L3vpn Workgroup RFCs

Browse L3vpn Workgroup RFCs by Number

RFC5668 - 4-Octet AS Specific BGP Extended Community
This document defines a new type of a BGP extended community, which carries a 4-octet Autonomous System (AS) number. [STANDARDS-TRACK]
RFC5701 - IPv6 Address Specific BGP Extended Community Attribute
Current specifications of BGP Extended Communities (RFC 4360) support the IPv4 Address Specific Extended Community, but do not support an IPv6 Address Specific Extended Community. The lack of an IPv6 Address Specific Extended Community may be a problem when an application uses the IPv4 Address Specific Extended Community, and one wants to use this application in a pure IPv6 environment. This document defines a new BGP attribute, the IPv6 Address Specific Extended Community, that addresses this problem. The IPv6 Address Specific Extended Community is similar to the IPv4 Address Specific Extended Community, except that it carries an IPv6 address rather than an IPv4 address. [STANDARDS TRACK]
RFC5824 - Requirements for Supporting Customer Resource ReSerVation Protocol (RSVP) and RSVP Traffic Engineering (RSVP-TE) over a BGP/MPLS IP-VPN
Today, customers expect to run triple-play services through BGP/MPLS IP-VPNs. Some service providers will deploy services that request Quality of Service (QoS) guarantees from a local Customer Edge (CE) to a remote CE across the network. As a result, the application (e.g., voice, video, bandwidth-guaranteed data pipe, etc.) requirements for an end-to-end QoS and reserving an adequate bandwidth continue to increase.
Service providers can use both an MPLS and an MPLS Traffic Engineering (MPLS-TE) Label Switched Path (LSP) to meet their service objectives. This document describes service-provider requirements for supporting a customer Resource ReSerVation Protocol (RSVP) and RSVP-TE over a BGP/MPLS IP-VPN. This document is not an Internet Standards Track specification; it is published for informational purposes.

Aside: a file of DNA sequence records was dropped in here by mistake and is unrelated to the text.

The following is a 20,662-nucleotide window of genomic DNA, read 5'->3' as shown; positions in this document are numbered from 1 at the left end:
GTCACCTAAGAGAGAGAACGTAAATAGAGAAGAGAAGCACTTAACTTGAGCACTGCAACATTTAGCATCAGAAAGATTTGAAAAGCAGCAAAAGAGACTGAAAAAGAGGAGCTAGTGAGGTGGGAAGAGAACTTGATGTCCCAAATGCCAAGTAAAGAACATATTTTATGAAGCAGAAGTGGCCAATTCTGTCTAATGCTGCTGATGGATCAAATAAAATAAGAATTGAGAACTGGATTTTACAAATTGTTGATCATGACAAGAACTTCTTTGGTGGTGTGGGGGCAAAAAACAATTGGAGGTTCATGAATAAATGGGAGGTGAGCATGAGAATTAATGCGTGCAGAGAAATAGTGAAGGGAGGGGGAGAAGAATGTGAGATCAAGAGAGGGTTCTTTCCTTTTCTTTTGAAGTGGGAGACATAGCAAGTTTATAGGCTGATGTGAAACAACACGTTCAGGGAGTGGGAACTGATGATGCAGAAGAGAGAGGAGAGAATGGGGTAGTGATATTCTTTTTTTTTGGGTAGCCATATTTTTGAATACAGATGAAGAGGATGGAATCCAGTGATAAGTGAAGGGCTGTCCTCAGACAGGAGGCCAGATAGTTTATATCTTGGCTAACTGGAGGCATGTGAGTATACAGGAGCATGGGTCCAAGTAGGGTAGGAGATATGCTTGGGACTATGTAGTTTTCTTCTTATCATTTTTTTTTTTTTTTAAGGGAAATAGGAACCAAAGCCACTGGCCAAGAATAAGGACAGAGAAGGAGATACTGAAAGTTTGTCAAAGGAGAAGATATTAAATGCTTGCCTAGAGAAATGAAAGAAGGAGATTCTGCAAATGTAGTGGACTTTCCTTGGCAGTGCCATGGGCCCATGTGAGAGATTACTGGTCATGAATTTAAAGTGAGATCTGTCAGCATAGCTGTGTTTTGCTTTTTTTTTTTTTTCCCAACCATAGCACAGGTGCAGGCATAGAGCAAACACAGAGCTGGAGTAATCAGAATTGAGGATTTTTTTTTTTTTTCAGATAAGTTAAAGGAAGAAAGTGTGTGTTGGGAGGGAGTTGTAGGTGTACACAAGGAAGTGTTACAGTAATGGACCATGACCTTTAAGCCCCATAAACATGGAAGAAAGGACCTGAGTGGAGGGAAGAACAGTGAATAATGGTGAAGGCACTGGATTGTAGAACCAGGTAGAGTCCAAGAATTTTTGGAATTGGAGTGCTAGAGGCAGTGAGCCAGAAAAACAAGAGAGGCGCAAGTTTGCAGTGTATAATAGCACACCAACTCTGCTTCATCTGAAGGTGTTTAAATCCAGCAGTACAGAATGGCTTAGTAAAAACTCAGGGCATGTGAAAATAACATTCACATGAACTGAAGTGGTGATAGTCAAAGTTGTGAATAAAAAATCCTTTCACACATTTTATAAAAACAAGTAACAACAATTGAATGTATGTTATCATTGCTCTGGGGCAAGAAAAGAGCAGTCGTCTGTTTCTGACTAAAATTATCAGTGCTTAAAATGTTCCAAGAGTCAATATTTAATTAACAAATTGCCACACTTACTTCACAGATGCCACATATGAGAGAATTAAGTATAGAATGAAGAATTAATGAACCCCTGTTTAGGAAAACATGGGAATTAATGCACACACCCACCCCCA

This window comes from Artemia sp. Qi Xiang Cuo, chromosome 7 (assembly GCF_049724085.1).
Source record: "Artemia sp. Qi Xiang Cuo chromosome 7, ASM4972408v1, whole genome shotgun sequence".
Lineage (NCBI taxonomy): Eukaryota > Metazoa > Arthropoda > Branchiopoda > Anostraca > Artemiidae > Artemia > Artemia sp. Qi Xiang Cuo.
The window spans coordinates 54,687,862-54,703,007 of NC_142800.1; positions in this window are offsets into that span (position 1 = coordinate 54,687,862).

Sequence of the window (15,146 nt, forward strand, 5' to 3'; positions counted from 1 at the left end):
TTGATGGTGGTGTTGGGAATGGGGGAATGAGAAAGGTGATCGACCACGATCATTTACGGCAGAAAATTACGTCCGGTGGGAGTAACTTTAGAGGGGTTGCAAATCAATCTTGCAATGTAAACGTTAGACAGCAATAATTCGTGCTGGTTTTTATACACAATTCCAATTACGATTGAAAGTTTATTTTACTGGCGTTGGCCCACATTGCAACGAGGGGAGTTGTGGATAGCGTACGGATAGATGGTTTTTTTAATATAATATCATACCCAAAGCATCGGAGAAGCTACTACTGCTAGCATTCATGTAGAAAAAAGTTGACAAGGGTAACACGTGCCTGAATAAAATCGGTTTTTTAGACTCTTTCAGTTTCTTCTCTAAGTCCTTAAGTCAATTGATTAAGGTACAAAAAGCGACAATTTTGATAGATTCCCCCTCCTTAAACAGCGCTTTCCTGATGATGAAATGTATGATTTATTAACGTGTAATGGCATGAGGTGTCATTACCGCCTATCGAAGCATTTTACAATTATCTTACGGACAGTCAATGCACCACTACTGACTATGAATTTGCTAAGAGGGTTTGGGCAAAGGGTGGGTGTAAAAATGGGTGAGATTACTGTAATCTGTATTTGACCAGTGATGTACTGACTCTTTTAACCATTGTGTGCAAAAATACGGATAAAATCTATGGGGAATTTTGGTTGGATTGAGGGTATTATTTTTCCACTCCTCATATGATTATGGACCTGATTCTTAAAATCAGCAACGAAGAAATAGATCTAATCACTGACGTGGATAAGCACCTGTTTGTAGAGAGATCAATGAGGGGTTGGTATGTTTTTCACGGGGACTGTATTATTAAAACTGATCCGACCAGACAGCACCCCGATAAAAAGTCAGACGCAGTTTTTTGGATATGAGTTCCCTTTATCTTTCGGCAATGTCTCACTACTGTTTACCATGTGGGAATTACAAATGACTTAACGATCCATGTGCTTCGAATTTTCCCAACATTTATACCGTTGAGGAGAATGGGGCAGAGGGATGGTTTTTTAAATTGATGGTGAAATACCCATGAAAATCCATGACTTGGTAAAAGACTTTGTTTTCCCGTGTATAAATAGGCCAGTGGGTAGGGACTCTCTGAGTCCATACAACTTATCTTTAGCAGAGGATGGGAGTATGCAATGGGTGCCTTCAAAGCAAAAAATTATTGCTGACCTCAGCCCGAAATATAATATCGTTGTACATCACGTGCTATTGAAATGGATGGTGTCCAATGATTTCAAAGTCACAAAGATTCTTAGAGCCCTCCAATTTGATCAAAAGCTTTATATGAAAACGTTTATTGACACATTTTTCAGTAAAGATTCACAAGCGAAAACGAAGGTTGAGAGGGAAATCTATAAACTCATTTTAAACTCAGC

RFC6368 - Internal BGP as the Provider/Customer Edge Protocol for BGP/MPLS IP Virtual Private Networks (VPNs)
This document defines protocol extensions and procedures for BGP Provider/Customer Edge router iteration in BGP/MPLS IP VPNs. These extensions and procedures have the objective of making the usage of the BGP/MPLS IP VPN transparent to the customer network, as far as routing information is concerned. [STANDARDS-TRACK]
RFC6513 - Multicast in MPLS/BGP IP VPNs
In order for IP multicast traffic within a BGP/MPLS IP VPN (Virtual Private Network) to travel from one VPN site to another, special protocols and procedures must be implemented by the VPN Service Provider. These protocols and procedures are specified in this document. [STANDARDS-TRACK]
RFC6514 - BGP Encodings and Procedures for Multicast in MPLS/BGP IP VPNs
This document describes the BGP encodings and procedures for exchanging the information elements required by Multicast in MPLS/BGP IP VPNs, as specified in RFC 6513. [STANDARDS-TRACK]
RFC6515 - IPv4 and IPv6 Infrastructure Addresses in BGP Updates for Multicast VPN
To provide Multicast VPN (MVPN) service, Provider Edge routers originate BGP Update messages that carry Multicast-VPN ("MCAST-VPN") BGP routes; they also originate unicast VPN routes that carry MVPN-specific attributes. These routes encode addresses from the customer's address space, as well as addresses from the provider's address space. These two address spaces are independent, and the address family (IPv4 or IPv6) of the two spaces may or may not be the same. These routes always contain an "address family" field that specifies whether the customer addresses are IPv4 addresses or whether they are IPv6 addresses. However, there is no field that explicitly specifies the address family of the provider addresses. To ensure interoperability, this document specifies that provider IPv4 addresses are always encoded in these update messages as 4-octet addresses, and that the distinction between IPv4 and IPv6 is signaled solely by the length of the address field. Specific cases are explained in detail. This document updates RFC 6514. [STANDARDS-TRACK]
RFC6516 - IPv6 Multicast VPN (MVPN) Support Using PIM Control Plane and Selective Provider Multicast Service Interface (S-PMSI) Join Messages
The specification for Multicast Virtual Private Networks (MVPNs) contains an option that allows the use of PIM as the control protocol between provider edge routers. It also contains an option that allows UDP-based messages, known as Selective Provider Multicast Service Interface (S-PMSI) Join messages, to be used to bind particular customer multicast flows to particular tunnels through a service provider's network. This document extends the MVPN specification (RFC 6513) so that these options can be used when the customer multicast flows are IPv6 flows. [STANDARDS-TRACK]
RFC6517 - Mandatory Features in a Layer 3 Multicast BGP/MPLS VPN Solution